The basic premise of the book-- which is based on many years of research done by Elaine and her husband Art, who have spent decades studying how people relate, connect and love each other-- is that human beings have two fundamental "orientations" or strategies in life: "Ranking" (centered around power) and "Linking" (centered around Love and connecting).

Power is about "competing" and how we "rank" ourselves (and others) in social systems... be that at work, in families, in primary relationships. The focus of "power" tends to be hierarchical, i.e. "I'm smarter than Bob, but not as smart as Carol," or "Jenny has more social influence than I do, but I have more influence than Carl."

The other approach is "Love." Love of centered around "connecting" and "cooperating," and is also referred to as "linking." What Elaine discovered in her research is that there is actually a huge correlation between the "linking" strategy and being a Highly Sensitive Person.

"The Undervalued Self" may not be directly about HSPs (it can be relevant to anybody), but it does speak directly to HSPs. As a group-- or "demographic"-- uncommonly many of us face issues surrounding various ways in which we "diminish" ourselves in the world. We are generally uncomfortable in the domain of "ranking" and having to "compete" for our place-- many HSPs even outright reject having a "need" for it in their lives, citing a number of reasons... which Elaine also identifies and explains in the book. And when you combine a general dis-ease with the ranking strategy with a potential non-supportive or even abusive background... we tend to "rank ourselves too low" most of the time.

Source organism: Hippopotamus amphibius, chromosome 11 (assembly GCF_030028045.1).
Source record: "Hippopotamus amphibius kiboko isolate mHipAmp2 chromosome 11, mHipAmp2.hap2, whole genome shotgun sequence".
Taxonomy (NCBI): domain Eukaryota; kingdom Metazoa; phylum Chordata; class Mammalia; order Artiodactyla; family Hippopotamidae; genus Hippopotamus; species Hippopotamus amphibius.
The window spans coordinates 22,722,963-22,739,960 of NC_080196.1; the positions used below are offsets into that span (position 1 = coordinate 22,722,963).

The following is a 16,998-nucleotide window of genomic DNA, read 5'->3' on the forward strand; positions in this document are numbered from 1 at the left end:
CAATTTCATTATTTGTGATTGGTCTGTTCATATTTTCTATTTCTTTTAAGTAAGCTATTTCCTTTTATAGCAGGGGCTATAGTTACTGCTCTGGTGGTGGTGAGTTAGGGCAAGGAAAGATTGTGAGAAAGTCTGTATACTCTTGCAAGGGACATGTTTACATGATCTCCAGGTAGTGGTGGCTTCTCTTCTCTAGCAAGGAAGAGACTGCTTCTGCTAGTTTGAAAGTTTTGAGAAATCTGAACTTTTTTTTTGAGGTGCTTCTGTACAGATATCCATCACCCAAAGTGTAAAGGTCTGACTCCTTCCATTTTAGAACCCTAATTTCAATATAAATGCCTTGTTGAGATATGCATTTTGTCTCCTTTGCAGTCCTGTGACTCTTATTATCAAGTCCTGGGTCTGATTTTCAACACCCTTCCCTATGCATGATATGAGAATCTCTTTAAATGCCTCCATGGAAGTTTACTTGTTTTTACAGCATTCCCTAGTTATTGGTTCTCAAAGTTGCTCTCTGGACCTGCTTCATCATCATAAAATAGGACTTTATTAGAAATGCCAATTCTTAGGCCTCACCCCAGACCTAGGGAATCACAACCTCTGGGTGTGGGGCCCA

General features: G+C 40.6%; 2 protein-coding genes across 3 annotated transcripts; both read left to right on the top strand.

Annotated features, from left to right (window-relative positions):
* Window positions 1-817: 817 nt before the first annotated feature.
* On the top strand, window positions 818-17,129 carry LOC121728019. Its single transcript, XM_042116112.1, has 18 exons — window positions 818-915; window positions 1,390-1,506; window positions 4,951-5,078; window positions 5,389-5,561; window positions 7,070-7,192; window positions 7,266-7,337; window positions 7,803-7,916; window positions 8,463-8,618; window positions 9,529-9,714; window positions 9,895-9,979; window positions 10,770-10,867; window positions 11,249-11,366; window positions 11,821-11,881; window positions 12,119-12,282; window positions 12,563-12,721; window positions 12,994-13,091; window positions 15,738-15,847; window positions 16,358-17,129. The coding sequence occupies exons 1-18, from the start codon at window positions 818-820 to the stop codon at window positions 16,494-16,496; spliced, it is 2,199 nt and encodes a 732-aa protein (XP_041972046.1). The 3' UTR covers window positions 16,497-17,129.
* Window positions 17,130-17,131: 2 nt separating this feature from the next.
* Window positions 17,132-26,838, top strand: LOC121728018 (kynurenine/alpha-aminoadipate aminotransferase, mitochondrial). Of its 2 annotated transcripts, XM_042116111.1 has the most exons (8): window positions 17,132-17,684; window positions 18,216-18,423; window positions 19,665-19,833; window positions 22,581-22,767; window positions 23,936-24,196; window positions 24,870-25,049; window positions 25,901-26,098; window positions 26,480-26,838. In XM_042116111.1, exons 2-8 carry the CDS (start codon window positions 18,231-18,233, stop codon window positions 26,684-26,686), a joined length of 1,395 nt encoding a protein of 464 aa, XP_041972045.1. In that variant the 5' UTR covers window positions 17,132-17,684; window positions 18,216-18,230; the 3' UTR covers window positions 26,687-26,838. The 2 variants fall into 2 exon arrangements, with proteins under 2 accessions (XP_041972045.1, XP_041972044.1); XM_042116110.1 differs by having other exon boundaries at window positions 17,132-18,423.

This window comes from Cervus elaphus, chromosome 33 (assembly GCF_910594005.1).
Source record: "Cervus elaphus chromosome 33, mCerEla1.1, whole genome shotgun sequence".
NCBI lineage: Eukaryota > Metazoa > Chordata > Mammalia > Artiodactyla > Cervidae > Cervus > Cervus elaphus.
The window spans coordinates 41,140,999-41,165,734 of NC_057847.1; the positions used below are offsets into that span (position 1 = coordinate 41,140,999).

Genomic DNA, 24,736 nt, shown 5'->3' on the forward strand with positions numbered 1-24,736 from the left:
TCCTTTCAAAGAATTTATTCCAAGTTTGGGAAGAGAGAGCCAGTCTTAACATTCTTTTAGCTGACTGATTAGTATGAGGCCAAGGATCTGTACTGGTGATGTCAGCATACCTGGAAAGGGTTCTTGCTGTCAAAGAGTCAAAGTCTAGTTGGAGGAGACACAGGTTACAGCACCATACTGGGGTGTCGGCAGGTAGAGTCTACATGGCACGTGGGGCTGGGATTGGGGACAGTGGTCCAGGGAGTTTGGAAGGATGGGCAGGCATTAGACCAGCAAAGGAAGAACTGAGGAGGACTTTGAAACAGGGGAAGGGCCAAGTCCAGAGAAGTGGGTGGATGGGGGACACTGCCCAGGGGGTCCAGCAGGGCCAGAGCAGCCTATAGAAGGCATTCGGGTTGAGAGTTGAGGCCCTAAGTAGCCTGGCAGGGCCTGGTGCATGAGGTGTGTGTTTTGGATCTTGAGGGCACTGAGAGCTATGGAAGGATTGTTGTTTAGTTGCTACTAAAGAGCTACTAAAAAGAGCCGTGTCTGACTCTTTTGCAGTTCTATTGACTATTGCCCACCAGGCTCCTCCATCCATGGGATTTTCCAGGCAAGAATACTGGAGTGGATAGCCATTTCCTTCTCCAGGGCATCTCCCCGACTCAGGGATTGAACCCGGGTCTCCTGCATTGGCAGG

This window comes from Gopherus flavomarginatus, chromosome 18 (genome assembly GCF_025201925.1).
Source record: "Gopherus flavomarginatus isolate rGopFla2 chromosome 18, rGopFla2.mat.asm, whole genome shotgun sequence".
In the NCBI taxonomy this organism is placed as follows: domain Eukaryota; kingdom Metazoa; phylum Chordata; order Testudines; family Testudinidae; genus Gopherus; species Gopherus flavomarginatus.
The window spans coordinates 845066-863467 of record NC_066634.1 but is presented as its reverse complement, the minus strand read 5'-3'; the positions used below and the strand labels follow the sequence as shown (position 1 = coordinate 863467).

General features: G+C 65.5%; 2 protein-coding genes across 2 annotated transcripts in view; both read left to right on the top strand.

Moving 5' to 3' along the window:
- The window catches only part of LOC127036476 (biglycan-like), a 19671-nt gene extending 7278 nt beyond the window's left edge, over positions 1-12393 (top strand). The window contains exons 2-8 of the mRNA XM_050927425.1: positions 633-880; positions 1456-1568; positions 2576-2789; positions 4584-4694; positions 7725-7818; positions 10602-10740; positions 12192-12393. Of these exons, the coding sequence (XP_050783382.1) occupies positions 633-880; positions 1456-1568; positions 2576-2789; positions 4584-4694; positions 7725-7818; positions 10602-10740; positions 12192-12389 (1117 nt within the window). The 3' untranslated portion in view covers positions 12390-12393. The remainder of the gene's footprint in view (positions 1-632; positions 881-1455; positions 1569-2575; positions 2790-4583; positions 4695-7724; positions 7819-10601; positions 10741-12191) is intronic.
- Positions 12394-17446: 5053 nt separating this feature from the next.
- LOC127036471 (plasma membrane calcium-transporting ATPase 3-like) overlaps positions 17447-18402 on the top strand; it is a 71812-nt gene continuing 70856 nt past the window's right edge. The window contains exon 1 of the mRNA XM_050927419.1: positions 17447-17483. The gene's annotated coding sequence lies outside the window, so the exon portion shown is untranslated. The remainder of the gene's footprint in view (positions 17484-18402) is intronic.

Now, this may sound like nothing more than "self-esteem, renamed," but there is far more to it than that. Most self-help books simply address the issue of self-esteem and go from there. In "the Undervalued Self" Elaine explores how our innate natures (especially as HSPs) influence the way we gain (or lose) self-esteem.